Committed organisational leadership is critically important in driving sustainability across the built and natural environment, according to contributors at UCEM’s second ‘INSPIRE’ event, ‘Leadership for Sustainability in the Built Environment’ which took place in London on Thursday 13th July 2023.
Supported by the Construction Industry Council (CIC), the Construction Leadership Council (CLC) and run in partnership with The Edge, a built environment think-tank, the event included a series of expert speeches, presentations and panel discussions.
During her Opening Address, Hannah Vickers, Chief of Staff at Mace, urged attendees to focus their organisations’ efforts on tangible actions, regardless of whether they were leaders or followers in the sustainability field. Successful leadership requires knowing when to compete and when to cooperate to advance environmental performance.
Keynote speaker, Madeleine Gabriel, who leads innovation charity Nesta’s mission to cut carbon emissions in UK homes, stressed the need to accelerate the pace of change to meet the UK’s carbon-emission reduction targets, which will require more dramatic initiatives in the built environment. Sustainability leaders need to be honest about whether their existing initiatives are big enough in scale to make a difference.
The first panel, chaired by Smith Mordak, CEO of the UK Green Building Council, discussed the need for sustainability leaders to adopt genuinely challenging targets for their organisations. Hero Bennett, Director of Sustainability at Max Fordham, thought that effective change management is the most important factor in realising these targets, with fellow panellist Dr Joe Jack Williams, Partner at FCBS encouraging professional experts to use their specialist knowledge of the environmental impacts of construction to push clients into adopting more stringent sustainability standards. Authenticity and realism about the resources or cultural shifts required are vital in setting targets that are both achievable and capable of mitigating the impacts of climate change, added Andy Nolan, Development & Sustainability Director at the University of Nottingham.
Chris Twinn a member of the Net Zero Carbon Building Standard’s Governance Board then updated attendees on the Net Zero Carbon Building Standard, a ‘rule book’ addressing whole-life carbon with transparency at its heart to make it easily implementable for the whole industry.
The second panel focused on leadership for sustainability, moderated by Amanda Clack, Chair of Trustees at UCEM. Leaders need to empower people in their workforce, according to the consensus reached by the panel. Sustainability must be everyone’s job, not just that of sustainability specialists, argued Ruth Voight, Environmental Sustainability Leader (Europe) for Laing O’Rourke. Guy Grainger, Global Head of Sustainability Services & ESG at JLL, noted that leaders could drive the implementation of greener practices by incorporating sustainability-related goals into staff objectives and climate risk into organisational business models. Educational institutions must mentor future leaders on how to be bold, and professional institutions need to do more via regulation of built environment professionals, said Dr Kayla Friedman, Course Director at the Cambridge Institute of Sustainability Leadership.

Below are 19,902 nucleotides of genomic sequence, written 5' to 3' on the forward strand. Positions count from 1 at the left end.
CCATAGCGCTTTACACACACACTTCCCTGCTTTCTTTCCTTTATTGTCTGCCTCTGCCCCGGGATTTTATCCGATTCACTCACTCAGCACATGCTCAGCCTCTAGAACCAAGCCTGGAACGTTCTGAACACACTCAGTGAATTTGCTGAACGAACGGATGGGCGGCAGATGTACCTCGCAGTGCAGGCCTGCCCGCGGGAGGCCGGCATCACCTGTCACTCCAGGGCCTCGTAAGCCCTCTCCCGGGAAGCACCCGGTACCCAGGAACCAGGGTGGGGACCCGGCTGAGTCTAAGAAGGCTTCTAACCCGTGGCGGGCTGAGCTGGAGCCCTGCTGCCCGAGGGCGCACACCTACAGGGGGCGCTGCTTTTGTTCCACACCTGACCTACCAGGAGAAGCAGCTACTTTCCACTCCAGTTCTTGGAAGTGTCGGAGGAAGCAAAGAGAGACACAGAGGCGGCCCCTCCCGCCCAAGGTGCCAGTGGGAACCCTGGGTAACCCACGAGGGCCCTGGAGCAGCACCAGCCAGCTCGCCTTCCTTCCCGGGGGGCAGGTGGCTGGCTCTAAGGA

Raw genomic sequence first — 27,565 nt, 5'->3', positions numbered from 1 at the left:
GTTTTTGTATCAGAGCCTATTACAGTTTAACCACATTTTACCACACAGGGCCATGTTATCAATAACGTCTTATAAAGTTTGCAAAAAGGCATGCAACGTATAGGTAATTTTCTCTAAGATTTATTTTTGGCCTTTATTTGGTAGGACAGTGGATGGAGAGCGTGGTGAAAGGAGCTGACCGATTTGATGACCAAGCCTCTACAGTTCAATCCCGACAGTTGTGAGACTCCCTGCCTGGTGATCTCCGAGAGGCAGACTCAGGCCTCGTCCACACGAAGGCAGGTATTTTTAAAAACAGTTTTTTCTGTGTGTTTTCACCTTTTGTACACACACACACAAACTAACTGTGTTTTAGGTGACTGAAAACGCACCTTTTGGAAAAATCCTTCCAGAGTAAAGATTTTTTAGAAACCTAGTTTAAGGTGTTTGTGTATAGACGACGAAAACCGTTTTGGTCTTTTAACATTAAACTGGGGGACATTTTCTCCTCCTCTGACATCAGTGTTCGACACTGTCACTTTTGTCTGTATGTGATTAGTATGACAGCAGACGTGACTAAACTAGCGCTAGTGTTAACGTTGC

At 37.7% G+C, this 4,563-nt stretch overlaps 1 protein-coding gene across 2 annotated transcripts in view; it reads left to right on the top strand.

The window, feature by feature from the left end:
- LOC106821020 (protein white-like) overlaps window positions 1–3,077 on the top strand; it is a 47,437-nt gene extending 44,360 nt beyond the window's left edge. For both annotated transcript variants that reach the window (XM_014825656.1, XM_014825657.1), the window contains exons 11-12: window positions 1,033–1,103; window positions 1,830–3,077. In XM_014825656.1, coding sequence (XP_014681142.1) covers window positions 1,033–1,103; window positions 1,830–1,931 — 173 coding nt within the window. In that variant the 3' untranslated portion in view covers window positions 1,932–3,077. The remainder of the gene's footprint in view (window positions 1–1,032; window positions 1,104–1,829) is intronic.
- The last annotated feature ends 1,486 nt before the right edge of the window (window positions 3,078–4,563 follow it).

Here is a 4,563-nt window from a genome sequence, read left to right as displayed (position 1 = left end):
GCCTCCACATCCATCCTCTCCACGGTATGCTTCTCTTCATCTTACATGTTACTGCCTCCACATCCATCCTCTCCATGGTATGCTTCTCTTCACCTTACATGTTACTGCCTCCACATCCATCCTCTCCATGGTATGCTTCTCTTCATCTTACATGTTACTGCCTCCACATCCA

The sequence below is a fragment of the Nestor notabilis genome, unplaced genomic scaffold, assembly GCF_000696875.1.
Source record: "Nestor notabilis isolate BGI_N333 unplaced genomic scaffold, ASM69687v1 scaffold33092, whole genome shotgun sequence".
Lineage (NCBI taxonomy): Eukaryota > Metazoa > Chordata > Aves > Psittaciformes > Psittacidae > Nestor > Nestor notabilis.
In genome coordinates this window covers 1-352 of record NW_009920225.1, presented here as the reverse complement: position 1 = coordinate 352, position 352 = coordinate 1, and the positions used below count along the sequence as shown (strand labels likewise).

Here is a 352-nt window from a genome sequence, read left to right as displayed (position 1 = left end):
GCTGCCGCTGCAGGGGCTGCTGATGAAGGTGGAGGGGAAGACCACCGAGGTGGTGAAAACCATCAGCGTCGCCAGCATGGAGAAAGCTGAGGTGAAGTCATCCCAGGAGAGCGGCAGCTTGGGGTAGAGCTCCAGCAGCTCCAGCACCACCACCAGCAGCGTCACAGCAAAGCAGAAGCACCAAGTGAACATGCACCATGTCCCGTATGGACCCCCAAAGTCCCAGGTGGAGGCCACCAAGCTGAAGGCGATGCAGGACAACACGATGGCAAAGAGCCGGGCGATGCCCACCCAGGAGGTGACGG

During a presentation on biodiversity by Claire Neale, Service Line Director Nature Based Solutions at Atkins, she outlined how new development should be nature positive, as a flourishing natural environment has ancillary benefits for the wider built environment, such as cleaner water and air.
The third and final panel on managing built environment sustainability over the longer term was chaired by Sara Edmonds, Co-Director of the National Retrofit Hub. Jessica Broomhall, Sustainability & ESG at Intermediate Capital Group, highlighted how asset managers can use ‘green loans’ or pools of capital to raise funds for environmentally beneficial projects. Penny Gowler, Head of Sustainability at Elliott Wood Partnership, emphasised the importance of sharing best practices for maintaining sustainability performance. Richard Ellis, Director of Sustainability at Peabody Group, stressed the need for accurate data on building performance and educating stakeholders to identify actions with lasting impact.
UCEM Principal, Ashley Wheaton, commented, “Discussions at this energising event identified that ambition, adaptation, acceleration and cross-sector alignment are all vital aspects of being an effective sustainability leader. I would suggest that another ‘a’ word, authenticity is perhaps most important of all for built environment sustainability leaders. I would urge all in the sector to think courageously and lead with your hearts, not your heads, lead with what is absolutely right. Resist the temptation to go for low-hanging fruit by just doing the small things.”